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BATES, MARTYN - Fireworks & Jewels / The Colour of Amber

Format: CD
Label & Cat.Number: Ambivalent Scale Records ASR 053
Release Year: 2015
Note: 3rd album in a kind of trilogy of works, that started with "Unsung" (2012) and continued with "Arriving Fire" (2014), being collections of mostly guitar/voice pieces with a focus on SONG... an album about those moments in life that occur like " an elusive, tantalising light that you know is eternal, and forever, and yet its somehow, always, always held out of reach" [Martyn Bates]
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"Fireworks & Jewels is the 3rd solo album in as many years from Eyeless In Gazas Martyn Bates being a collection of mostly voice/guitar pieces with a focus on the SONG words and music stripped to core elements. Working with these elements, Elizabeth S. and Alan Trench introduce subtle colours to the body of these performances with Trench adding particularly deft applications of electronics & tape treatments creating a whole other supporting soundworld for the seeming fragility of Bates apparently often elusively private world of words & music. As Bates states, for him, the whole process of music-making is cathartic. On this occasion the resulting songs address some elusive and mercurial ideas and concepts. According to Bates: I wanted to put across the way that during heightened moments in everyday life within those moments where there are fireworks & jewels as you might say theres always a spark or a thought there that flashes the colour amber an elusive, tantalising light that you know is eternal, and forever, and yet its somehow, always, always held out of reach . The appropriate watchwords here might well be, perhaps, Process & Effect, Illusion & Reality, or feasibly, in keeping with the albums title, Shadow & Substance.

Fireworks & Jewels / The Colour of Amber was completed July 2015 and recorded at Bridge House Studios, on the Greek isle of Evia the atmosphere of whose current social and political situation of doubt and uncertainty could perhaps be said to have had a noticeable influence upon the brooding & unsettled spirit at work throughout this album."
[label info]


"Looking back to the year of twenty-fifteen, my audio intake was considerably pepped up by the appearance of the "Mythic Language"/"Egg Box Mask" triple c.d. set. So much so that this retrospective from British post punk/art pop duo Eyeless in Gaza was made number one with a bullet by yours truly on the Terrascope yearly poll.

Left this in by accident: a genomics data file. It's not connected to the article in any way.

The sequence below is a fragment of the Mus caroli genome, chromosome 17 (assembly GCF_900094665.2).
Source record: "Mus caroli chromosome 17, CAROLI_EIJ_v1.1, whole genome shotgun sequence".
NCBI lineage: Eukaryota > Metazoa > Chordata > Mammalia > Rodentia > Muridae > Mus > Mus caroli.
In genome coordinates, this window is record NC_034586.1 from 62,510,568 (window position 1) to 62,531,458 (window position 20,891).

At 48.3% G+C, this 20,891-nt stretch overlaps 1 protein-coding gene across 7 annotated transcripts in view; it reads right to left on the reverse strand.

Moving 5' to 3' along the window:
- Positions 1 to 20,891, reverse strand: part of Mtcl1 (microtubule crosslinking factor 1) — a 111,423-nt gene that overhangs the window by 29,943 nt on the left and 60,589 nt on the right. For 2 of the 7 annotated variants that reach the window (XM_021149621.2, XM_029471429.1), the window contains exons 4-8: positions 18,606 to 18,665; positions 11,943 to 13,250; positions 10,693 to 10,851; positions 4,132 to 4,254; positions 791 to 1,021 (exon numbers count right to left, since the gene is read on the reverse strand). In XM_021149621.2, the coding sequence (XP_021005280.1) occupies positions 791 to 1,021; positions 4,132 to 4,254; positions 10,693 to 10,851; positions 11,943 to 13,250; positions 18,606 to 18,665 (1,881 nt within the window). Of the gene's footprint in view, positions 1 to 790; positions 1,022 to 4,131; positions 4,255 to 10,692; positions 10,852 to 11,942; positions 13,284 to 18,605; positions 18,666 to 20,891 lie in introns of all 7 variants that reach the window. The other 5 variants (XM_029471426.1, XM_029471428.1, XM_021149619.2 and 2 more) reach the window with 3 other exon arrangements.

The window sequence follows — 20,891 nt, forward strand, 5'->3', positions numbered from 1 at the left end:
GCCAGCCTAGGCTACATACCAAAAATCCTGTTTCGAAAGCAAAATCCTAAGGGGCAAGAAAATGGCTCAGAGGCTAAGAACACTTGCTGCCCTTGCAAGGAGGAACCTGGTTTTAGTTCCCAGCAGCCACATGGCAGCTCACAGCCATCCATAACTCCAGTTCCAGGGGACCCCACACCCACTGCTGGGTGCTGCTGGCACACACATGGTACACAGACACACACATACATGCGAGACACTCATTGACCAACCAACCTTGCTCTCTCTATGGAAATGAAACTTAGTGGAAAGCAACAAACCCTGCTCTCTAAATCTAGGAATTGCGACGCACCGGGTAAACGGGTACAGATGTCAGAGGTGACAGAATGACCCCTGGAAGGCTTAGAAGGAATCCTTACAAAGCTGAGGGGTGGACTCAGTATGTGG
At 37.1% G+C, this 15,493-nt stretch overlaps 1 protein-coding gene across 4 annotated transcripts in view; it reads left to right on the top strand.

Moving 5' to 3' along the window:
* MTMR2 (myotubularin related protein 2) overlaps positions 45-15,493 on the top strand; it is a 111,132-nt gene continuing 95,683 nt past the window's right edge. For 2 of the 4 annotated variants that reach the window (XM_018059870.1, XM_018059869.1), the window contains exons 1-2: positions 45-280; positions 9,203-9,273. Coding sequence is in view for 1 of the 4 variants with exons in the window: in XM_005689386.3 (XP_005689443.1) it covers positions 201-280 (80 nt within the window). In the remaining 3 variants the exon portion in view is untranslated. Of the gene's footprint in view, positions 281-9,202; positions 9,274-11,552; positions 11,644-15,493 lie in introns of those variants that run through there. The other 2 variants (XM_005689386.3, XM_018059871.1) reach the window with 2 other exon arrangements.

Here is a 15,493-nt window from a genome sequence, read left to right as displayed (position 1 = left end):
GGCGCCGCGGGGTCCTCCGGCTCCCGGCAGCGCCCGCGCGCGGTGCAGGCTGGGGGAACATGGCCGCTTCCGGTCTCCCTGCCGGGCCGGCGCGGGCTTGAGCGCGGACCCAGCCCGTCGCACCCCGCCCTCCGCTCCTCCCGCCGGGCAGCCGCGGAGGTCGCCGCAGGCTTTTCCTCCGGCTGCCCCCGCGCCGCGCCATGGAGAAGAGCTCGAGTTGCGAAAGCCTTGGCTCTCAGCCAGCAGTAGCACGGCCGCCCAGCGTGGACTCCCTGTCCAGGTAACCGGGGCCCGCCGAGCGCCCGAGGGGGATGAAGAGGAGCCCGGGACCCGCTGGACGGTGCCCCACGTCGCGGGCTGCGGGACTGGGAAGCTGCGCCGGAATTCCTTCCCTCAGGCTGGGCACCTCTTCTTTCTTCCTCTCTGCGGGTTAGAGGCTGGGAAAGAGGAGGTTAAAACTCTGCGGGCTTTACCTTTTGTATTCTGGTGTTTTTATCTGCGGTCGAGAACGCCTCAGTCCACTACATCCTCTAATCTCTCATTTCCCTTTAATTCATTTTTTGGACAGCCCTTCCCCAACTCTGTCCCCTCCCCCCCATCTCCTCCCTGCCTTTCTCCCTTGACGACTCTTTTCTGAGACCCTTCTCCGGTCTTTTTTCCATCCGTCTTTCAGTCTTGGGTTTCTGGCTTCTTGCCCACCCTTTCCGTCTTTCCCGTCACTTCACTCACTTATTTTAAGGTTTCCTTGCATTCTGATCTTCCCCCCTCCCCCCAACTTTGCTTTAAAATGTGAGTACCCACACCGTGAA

So now, only a matter of months later, the Becker/Bates family tree (pictured as an ancient yew in an English country churchyard of course...), has sprouted an extra limb with the emergence of "Fireworks..."; Martyn Bates' sixteenth (!) solo outing (on almost as many labels, I might add). To discover that was certainly a surprise (thank you Discogs!), as I simply had no idea he was that prolific!

This beautifully artworked/six-panelled disc (his third in as many years...), finds Martyn joined by Alan Trench ('tronix/sundry percussives/field recordings/kitchen sink) and the mysteriously named banjo player and backing vocalist Elizabeth S. It's a baker's dozen of dream pop constructs in which a slight sense of unease might be detected which, according to the accompanying cribsheet, could be due to the fact that the recording took place on the Greek isle of Evia, during Greece's economic/political upheaval(s). Things mostly focus on Martyn's acoustic guitar work and vocalese and emphasise a concept of pure songcraft, where certain emotional states are laid bare for all to experience. Introspective soul transmissions, if you will, that come nuanced by a number of impressionistic backdops that thankfully, don't overpower the proceedings one jot. Whichever way you huffle the pack there's always seems to be something of genuine worth. Take for example an adaption of a Walter de la Mare poem "Embers, Starry Tapers"; a vision of otherworldliness, which largely comprises of solo vox humana and layered, lighter than air vocal atmospherics. Then there's the finger-cramping banjo exercises underpinning "Belong" and "The Fall", a personal favourite in which a rhythm bed of stately piano lines is deftly overturned by what appears to be a splurge of sustained feedback/sheet metal that has the signature of Master William Reid; late of the J.A.M.C. imprinted upon it. Excellent.

Copies are available through the Eyeless website (see above) and also through the auspices of Rough Trade, i-tunes (who they?) and Amazon. Order early to avoid disappointment... accept no imitations etc etc... "[Steve Pescott, Terrascope UK]